This text by Alain Badiou first appeared on the Mediapart blog. Translated by David Broder.
I understand the bitterness of those remonstrating after the first round of the elections, particularly those left disappointed by Mélenchonism. That said, whatever they do, or say, there was no particular aberration, no swindle, in this vote.
In this column from Le Monde, philosopher Alain Badiou argues that voting only reinforces conservatism. He instead advocates "reinventing communism." Translated by David Broder.
20 March French presidential debate.
A lot of the electorate is still undecided about the presidential vote. I myself can understand. It is not so much that the programmes of the candidates considered eligible are somehow in the dark, or confused. It is not so much — to pick up on a turn of phrase I once applied to Sarkozy, which enjoyed a certain success — that we have to ask ourselves "what they are the name of." Rather, all this is only too clear.
Marine Le Pen is the modernized — and thus feminized — version of what the French far Right has always been. A tireless Pétainism.
François Fillon is a Pétainist in a three-piece suit. His (personal or budgetary) philosophy can be reduced to "saving every penny." He is not all that attentive to where his own pennies come from, but he is filthy miserly, intransigent, when it comes to fiscal spending and in particularly the money meant for the poor.
Benoît Hamon is the timid, rather limited representative of "left-wing socialism"; something that has always existed, though it is harder to identify or to uncover even than one of those characters we never see.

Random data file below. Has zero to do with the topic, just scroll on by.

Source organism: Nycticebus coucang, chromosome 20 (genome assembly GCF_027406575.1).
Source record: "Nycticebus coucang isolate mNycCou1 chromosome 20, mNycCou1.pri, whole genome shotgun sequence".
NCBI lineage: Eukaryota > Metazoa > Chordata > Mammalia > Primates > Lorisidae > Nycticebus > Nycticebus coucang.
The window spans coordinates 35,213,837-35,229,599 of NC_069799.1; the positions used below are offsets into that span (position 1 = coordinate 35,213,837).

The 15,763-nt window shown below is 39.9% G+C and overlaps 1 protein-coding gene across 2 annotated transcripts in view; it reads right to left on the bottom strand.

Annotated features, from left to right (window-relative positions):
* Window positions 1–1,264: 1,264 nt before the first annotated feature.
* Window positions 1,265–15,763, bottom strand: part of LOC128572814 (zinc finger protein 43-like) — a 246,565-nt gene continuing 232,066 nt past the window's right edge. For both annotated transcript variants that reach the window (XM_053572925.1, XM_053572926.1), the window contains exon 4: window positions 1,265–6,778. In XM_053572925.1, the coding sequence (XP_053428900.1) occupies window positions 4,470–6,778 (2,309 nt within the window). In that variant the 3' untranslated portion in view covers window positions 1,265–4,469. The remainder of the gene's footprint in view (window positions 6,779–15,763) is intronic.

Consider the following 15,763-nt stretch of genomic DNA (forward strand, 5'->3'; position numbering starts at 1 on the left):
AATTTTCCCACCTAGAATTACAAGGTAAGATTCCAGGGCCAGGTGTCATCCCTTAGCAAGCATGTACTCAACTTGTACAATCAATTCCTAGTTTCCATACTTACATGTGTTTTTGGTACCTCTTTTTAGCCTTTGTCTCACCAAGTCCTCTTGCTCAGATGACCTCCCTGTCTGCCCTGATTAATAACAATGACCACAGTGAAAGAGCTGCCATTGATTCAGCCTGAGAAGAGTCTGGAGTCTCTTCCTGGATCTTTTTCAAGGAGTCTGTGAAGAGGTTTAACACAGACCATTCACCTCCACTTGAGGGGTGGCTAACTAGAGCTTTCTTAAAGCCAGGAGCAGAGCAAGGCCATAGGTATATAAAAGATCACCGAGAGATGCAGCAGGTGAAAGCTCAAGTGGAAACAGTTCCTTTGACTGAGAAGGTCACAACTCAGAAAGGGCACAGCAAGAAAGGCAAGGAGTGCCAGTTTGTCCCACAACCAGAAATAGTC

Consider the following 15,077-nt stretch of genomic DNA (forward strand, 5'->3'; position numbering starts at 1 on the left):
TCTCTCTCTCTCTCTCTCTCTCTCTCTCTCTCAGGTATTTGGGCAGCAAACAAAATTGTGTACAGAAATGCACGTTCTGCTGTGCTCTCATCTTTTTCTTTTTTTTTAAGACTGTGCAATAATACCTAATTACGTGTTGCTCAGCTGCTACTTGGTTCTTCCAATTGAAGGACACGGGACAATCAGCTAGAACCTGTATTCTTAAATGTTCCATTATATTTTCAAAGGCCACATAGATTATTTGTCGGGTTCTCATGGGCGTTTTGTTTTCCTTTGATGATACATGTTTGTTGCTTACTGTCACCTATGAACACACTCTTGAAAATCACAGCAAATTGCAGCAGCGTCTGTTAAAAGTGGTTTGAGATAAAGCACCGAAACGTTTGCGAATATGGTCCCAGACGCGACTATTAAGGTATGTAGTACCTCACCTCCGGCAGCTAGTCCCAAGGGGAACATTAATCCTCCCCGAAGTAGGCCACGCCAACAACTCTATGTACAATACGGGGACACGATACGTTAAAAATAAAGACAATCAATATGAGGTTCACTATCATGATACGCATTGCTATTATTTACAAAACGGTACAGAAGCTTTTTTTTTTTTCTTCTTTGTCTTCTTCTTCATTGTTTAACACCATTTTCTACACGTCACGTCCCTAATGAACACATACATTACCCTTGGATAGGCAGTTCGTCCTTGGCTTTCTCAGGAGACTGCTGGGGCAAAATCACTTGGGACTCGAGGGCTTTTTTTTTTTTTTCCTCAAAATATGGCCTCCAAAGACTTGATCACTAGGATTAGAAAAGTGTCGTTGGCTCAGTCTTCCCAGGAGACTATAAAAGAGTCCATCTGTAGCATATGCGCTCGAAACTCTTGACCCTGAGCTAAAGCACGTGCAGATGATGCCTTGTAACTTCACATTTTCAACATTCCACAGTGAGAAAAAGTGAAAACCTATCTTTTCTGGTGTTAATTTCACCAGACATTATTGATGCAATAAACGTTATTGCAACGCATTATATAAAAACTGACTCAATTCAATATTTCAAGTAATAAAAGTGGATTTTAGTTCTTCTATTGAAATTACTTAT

Jean-Luc Mélenchon — certainly the least disagreeable — is nonetheless the parliamentary expression of what we today call the "radical" Left, on the precarious boundary between the old ruined socialism and a spectral communism. He masks his programme’s lack of boldness or clarity with an eloquence worthy of Jean Jaurès.
Emmanuel Macron, for his part, is a creature brought out of nothing by our true masters, the latest capitalists, those who have bought up all the papers as a precaution. If he believes and says that Guiana is an island or that Piraeus is a man, it is because he knows that no one in his camp has ever been committed by what they said.
On November 9th, Donald Trump was elected as the 45th President of the United States of America. Alain Badiou responded in a talk at the University of California, Los Angeles, co-sponsored by the program in Experimental Critical Theory and the Center for European and Russian Studies. Below we share the transcript of his response, originally published at Mariborchan — an eloquent reflection not only on the specific events that unfolded last week, but on the situation of the world today.
Alain Badiou was Ali Baddou’s guest on France Inter on 9 September.
As defendant, Mr. Badiou — profession, philosopher — do you admit having wanted to corrupt the youth, together with your accomplice Socrates?
Yes, if by "corruption" we mean proposing to the youth that it seek out its own way, by itself, by discussing it, thinking about it and reflecting on it rather than following the path already traced out by its predecessors, by governments, by the authorities and by tradition. The philosopher is supposed to corrupt youth — in a sense that is his job, his professional task.